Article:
McKinney hosting tribute to Neil Diamond at MPAC on Jan. 30

‘A Neil Diamond Tribute’ rocks the McKinney Performing Arts Center

Don your finest sequined blouse and travel back in time to the heyday of rock and roll with ‘A Neil Diamond Tribute with Keith Allynn’ presented by the McKinney Performing Arts Center (MPAC) on Friday, Jan. 30 at 8 p.m.

General admission tickets are $22 and available for purchase online, at MPAC, 111 N. Tennessee St., or by calling 214-544-4630.

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McKinney Citizens Police Academy begins Feb. 19

Citizens Police Academy registration under way

The McKinney Police Department is offering a Citizens Police Academy to educate residents about personal safety, traffic laws, DWI stops, crime scene investigations, SWAT and K-9 teams, and other police functions.

The 14-week course begins Feb. 19 from 7-10 p.m. and meet every Thursday at the McKinney Public Safety Building, 2200 Taylor-Burk Drive.

This program is free and open to those 21 years and older. View additional class requirements and application form online. Applications are due Feb. 1.

                 

Collin County Magazine is an independent news source read by thousands in the Dallas-Fort Worth area every day. Follow on Facebook and Twitter @CollinCountyMag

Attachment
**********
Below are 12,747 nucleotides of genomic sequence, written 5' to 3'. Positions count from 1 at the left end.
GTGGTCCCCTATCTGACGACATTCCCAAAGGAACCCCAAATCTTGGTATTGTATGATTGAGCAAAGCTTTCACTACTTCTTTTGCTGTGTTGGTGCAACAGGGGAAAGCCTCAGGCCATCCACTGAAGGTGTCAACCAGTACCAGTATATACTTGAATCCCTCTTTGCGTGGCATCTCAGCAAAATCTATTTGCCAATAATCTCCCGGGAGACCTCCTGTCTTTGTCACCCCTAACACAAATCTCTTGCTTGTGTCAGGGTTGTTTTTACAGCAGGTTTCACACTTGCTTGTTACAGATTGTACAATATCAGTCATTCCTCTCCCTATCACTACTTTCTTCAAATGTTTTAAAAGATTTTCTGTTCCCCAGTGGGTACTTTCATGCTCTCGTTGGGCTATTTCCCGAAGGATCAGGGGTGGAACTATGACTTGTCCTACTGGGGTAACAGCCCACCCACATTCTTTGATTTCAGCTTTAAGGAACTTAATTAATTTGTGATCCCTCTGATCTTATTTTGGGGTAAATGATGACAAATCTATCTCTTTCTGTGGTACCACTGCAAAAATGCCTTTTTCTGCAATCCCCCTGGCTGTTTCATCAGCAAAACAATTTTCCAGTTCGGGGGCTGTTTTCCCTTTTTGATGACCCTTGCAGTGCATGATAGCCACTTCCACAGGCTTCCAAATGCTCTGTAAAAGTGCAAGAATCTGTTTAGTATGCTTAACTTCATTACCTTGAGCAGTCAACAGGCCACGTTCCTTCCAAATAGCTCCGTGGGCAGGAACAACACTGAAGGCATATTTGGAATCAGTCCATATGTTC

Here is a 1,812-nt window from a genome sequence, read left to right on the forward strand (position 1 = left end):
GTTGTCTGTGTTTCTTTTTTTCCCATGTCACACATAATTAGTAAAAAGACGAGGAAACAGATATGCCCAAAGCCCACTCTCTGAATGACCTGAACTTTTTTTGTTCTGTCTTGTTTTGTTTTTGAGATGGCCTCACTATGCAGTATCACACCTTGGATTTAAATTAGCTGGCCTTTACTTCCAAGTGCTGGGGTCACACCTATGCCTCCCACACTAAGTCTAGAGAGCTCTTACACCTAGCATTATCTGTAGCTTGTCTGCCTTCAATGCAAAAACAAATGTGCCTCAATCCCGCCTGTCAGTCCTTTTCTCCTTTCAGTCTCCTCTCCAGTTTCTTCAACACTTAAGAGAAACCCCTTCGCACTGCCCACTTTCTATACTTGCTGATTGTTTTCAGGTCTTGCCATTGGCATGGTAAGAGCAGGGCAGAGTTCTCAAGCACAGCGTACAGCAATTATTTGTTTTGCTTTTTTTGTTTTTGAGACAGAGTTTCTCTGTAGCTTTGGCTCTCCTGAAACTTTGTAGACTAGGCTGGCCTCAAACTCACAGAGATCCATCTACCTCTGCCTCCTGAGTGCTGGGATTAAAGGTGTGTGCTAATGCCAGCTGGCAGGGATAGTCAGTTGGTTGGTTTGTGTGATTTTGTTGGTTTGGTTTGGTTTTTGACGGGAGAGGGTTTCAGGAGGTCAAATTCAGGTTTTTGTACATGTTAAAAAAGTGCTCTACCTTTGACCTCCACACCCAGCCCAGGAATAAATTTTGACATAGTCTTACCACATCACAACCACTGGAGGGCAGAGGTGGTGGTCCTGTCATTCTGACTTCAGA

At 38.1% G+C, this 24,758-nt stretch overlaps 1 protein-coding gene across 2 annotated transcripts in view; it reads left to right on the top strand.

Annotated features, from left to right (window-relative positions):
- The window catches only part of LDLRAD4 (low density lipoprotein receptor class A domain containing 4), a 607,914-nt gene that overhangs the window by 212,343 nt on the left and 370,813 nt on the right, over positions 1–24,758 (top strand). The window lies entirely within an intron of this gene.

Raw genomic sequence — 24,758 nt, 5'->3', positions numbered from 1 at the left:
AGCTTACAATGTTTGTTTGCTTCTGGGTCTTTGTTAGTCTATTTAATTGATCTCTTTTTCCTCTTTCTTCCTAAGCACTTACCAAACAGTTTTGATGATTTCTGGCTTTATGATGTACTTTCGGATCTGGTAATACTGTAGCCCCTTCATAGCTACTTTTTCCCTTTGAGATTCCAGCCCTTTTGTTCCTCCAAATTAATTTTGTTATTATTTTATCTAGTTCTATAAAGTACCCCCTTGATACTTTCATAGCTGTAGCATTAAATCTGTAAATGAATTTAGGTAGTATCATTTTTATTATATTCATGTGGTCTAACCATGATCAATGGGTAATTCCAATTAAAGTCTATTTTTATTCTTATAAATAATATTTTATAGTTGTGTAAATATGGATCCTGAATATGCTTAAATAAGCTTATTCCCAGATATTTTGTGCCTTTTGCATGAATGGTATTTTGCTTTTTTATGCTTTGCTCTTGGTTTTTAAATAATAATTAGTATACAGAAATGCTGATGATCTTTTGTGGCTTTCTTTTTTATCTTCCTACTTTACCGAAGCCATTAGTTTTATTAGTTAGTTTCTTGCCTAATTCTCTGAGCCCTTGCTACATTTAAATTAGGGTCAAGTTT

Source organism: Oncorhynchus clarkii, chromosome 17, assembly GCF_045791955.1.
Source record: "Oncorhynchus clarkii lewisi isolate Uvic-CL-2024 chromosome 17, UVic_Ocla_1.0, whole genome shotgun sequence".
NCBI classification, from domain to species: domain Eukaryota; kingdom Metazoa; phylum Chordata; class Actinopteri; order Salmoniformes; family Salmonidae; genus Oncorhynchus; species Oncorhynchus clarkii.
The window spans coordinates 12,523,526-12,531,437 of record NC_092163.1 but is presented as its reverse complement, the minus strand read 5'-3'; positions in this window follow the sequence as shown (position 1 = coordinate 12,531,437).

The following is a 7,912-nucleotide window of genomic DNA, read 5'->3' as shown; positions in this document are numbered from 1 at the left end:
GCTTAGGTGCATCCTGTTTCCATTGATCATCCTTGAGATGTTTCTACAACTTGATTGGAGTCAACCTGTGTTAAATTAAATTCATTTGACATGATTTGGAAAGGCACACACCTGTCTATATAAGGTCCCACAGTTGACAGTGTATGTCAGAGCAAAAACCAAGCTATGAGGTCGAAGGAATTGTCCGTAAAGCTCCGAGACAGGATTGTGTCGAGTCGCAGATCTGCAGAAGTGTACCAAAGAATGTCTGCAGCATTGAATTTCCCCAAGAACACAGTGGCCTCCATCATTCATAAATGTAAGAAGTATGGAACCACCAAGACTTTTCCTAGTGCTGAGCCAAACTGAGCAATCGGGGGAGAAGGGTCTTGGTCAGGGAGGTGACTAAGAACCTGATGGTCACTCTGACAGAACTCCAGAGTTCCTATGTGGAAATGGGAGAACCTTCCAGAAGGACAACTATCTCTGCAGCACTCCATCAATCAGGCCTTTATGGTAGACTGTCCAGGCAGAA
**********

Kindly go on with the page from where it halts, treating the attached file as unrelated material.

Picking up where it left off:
Collin-Fannin County Medical Society selects executive officers, names emergency physician as president

2015 C-FCMS Executive Board (l-r): Dr. Steve Duffy; Dr. Brent Spencer;  Dr. DJ Verret; Dr. Carrie de Moor; Dr. Ronald Scott; Dr. Radha Iyengar; and, Sam Barbee, Executive Director.

The Collin-Fannin County Medical Society installed Dr. Carrie de Moor as its 2015 president on Jan. 22 at the Annual Installation Banquet.

Dr. de Moor is the Managing Partner/CEO of Frisco, Texas, -based Code 3 Emergency Physicians, free-standing urgent care facilities, and is an Emergency Medicine specialist who has also been trained in Pediatrics.

In addition to presiding over the C-FCMS Board and practicing medicine, Dr. de Moor oversees the many physicians providing voluntary care for the healthcare needs of Collin county’s underinsured through Project Access Collin County (PACC).

She succeeds Dr. Radha Iyengar, a surgeon and the Medical Director of the Breast Center at Texas Health Presbyterian Hospital in Allen, Texas.

 

Collin County Magazine is an independent news source read by thousands in the Dallas-Fort Worth area every day. Follow on Facebook and Twitter @CollinCountyMag

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Sheriff Terry Box will serve through 2016, says he won’t run again

Sheriff Terry Box has served Collin County since 1985.
Sheriff Terry Box has served Collin County since 1985.

Collin County Sheriff Terry G. Box announced that he will not seek re-election when his current term ends on Dec. 31, 2016.

Sheriff Box’s law enforcement career has spanned 47 years.